Abandoning the Low End

On Low End Mac, we are interested in value computing – getting the most for your money. Usually we look at ways to do cool things with inexpensive Macs, like using a Quadra as an MP3 server. But when is the right time to forsake the low end? Is there a point where the time we spend putzing around with old Macs isn’t worth the effort?

Back and Forth

No More 68k Macs for Me

Performa 630Last week I decided to stop working on 68k Macs. I was playing around with my Quadra 630 and having software troubles with the hard drive. The Quadra refused to boot off a CD. Well, we are seven years after the switch to PowerPC chips. Heck, we are even five years after the switch to PCI-based Macs.

On eBay you can get a complete Power Mac 7200 for $30. Or, if you want to do audio/visual work, you can find a Power Mac 7500 for $50. At those prices, it’s hard to justify troubleshooting a Quadra. Even when I get it running, I am unlikely to really use it if I have a Power Mac nearby. At best, a 68k Mac is a backup computer in case my main computer breaks.

I’m not saying a Quadra isn’t a great computer. Mine is fabulous. I found a motherboard that has two SIMM slots, so I could max out the memory at 56 MB. And I put a full 68040 CPU in it, so that it has an FPU – not that I ever noticed the difference. Because the Quadra has IDE and an ethernet card, it served MP3s to my network for half-a-year from a 60 GB hard drive. It runs Mac OS 8.1 and ClarisWorks and can do some Internet work, if you are very patient.

The Future Is PowerPC

But the Quadra will never do certain things. It will never play MP3s. It will never run great PPC-only utilities like FinderPop. It will never run Mac OS 8.5, let alone Mac OS X. Although running FinderPop may seem like a detail, it is not. With the best utilities, I learn to rework my computer habits.

With FinderPop, for example, I have all my application launching and switching and window-switching all hidden in the unused part of my menu bar. It takes up no screen space, and I use it dozens of times a day. Going back to a 68k Mac means that I have to laboriously navigate through the Finder if I want to launch another application. Sure, I could set up a bunch of aliases to make things quicker, but the work isn’t worth it for a machine I use irregularly.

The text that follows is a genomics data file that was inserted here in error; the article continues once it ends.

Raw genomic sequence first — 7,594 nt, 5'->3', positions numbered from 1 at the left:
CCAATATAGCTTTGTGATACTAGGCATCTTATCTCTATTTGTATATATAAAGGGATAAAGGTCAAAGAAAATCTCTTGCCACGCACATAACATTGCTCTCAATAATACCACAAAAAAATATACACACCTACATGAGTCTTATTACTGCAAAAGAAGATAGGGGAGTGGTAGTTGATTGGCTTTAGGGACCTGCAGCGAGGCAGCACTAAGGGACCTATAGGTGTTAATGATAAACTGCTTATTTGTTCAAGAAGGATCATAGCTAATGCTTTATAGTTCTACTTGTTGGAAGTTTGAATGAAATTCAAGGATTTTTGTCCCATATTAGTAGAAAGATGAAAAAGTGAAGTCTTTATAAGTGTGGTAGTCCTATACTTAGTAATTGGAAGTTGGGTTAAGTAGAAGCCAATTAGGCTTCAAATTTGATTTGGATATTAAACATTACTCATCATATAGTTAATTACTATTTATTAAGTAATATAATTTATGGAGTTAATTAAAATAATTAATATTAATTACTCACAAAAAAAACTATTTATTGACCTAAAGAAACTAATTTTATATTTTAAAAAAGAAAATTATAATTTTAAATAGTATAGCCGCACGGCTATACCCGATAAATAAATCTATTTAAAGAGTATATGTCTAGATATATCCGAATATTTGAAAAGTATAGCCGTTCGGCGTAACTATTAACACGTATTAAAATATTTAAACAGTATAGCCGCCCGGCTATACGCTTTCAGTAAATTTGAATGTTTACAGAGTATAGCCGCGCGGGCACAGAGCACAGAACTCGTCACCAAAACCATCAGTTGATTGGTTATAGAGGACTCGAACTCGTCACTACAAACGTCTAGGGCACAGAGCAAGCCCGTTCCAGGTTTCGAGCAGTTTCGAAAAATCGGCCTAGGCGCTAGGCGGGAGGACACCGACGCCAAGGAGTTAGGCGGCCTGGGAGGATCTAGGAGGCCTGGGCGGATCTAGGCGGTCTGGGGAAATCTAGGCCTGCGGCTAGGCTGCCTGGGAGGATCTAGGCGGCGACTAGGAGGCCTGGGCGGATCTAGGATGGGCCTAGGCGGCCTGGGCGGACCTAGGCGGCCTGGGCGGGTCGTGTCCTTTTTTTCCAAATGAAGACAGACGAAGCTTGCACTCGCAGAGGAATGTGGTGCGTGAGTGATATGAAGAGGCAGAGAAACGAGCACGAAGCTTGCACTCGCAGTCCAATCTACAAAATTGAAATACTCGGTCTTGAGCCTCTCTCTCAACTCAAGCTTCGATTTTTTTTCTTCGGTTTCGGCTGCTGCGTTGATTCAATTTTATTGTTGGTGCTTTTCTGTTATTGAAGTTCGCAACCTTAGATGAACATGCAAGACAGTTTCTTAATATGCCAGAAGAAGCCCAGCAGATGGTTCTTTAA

Over the years, Mac users have had to fight against the “one platform standardization” argument. It’s usually heard from a Windows user. You already know it, it goes like this: “Our organization would save time/money/resources if we didn’t have to support two platforms. If we standardize on Windows and get rid of the Macs, things will be better.” The argument is not persuasive for Mac users, because we can’t imagine that things will be better if we go with the worse of two platforms. Choosing the lowest common denominator is not the pathway to bliss.

But what about comparing PPC Macs and 68k Macs? Would life be better if we standardized on PPCs? As much as I love my Mac IIsi and Quadra 630, I would rather have a Power Mac 8600 any day of the week. When all my Macs have a PowerPC processor, it means that I can begin to rely on things that don’t work on 68k Macs. It’s easier for me to set up a new Mac if I don’t have to try to remember what does and doesn’t work on the 68k.

As Dan Knight has noted before, the low end is a shifting target. Older Power Macs are now at the ridiculously low priced low-end today. In my mind, it becomes ridiculous when the shipping costs more than the computer, and that’s true of most 68k Macs. Several Power Macs are ridiculously low-priced, too. If you really want a 6100 or a 7200/75, you just need to ask the right person. You can probably find one for free just for clearing out the space for someone.

Maybe we’ve gotten to the point where we should abandon 68k Macs?

Macintosh SE/30When I say abandon 68k Macs, I imagine marooning them on a desert island. I don’t think we should kill them all off immediately. There are many SE/30s with ethernet cards that are happily acting as file servers or Web servers. If they are useful, let them keep on working. But once they they can’t make it on their own, I refuse to give them any more help.

The argument for abandonment is a slippery slope. Today it is 68k Macs. Maybe tomorrow it might be the the Classic Mac OS. Where do we draw the line?

Even though I’m not using Mac OS X, I’m looking forward to the day where we can abandon the Classic Mac OS.

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